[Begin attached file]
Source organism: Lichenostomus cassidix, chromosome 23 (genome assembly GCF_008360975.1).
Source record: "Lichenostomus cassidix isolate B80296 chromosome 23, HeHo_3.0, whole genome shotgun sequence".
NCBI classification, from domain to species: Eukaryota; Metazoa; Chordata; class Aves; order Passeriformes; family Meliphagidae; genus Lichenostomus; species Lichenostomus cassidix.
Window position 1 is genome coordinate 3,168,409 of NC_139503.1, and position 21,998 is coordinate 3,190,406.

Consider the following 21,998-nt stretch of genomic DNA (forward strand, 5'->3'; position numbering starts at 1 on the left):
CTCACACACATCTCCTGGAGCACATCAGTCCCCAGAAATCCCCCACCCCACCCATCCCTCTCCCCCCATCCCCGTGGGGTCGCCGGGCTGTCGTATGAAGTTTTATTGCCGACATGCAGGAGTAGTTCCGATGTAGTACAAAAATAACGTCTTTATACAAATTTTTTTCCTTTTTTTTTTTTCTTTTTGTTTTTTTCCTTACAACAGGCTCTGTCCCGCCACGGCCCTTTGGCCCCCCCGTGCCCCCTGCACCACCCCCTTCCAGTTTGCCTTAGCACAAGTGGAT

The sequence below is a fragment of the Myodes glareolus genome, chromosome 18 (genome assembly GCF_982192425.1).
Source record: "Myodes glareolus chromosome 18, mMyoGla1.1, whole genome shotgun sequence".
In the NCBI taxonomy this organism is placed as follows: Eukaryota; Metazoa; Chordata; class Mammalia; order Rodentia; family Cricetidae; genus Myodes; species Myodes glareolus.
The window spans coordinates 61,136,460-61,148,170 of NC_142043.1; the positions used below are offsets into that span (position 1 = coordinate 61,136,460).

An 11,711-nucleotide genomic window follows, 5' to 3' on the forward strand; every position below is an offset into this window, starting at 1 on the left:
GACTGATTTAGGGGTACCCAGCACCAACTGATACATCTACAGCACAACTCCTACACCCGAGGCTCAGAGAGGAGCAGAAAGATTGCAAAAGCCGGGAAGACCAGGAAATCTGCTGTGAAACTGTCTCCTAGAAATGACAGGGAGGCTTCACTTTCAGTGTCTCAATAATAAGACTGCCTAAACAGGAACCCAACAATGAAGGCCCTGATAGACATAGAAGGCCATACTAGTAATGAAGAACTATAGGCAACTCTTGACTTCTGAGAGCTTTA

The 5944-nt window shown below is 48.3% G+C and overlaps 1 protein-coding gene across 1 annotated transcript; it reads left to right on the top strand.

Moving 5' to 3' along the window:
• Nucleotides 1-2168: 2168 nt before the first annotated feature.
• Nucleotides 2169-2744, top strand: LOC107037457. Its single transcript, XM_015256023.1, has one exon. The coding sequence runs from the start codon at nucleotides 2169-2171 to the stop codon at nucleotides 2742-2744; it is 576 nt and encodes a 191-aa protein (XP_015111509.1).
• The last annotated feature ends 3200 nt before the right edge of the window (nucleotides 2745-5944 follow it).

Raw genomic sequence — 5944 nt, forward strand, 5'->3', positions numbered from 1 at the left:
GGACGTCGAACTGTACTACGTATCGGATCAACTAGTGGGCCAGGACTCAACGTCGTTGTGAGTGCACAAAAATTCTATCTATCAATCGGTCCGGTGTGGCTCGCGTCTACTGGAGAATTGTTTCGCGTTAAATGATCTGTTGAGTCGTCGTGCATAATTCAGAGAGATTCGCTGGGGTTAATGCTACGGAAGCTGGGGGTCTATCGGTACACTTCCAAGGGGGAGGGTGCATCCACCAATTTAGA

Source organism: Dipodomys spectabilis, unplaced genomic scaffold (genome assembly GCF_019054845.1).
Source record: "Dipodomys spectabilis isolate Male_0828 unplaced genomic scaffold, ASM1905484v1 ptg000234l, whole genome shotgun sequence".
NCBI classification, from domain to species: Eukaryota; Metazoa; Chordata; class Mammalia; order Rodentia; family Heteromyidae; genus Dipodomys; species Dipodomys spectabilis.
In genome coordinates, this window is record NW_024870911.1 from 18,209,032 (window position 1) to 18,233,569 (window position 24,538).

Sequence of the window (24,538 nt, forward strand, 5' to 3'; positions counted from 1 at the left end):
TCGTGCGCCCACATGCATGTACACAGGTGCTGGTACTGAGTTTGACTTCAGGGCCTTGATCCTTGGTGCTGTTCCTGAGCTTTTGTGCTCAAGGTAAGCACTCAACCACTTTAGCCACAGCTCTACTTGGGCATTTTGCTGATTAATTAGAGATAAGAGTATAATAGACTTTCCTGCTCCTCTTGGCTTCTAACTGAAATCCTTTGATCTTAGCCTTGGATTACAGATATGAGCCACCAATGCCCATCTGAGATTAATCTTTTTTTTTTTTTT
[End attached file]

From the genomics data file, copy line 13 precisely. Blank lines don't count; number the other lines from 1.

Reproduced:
The 5944-nt window shown below is 48.3% G+C and overlaps 1 protein-coding gene across 1 annotated transcript; it reads left to right on the top strand.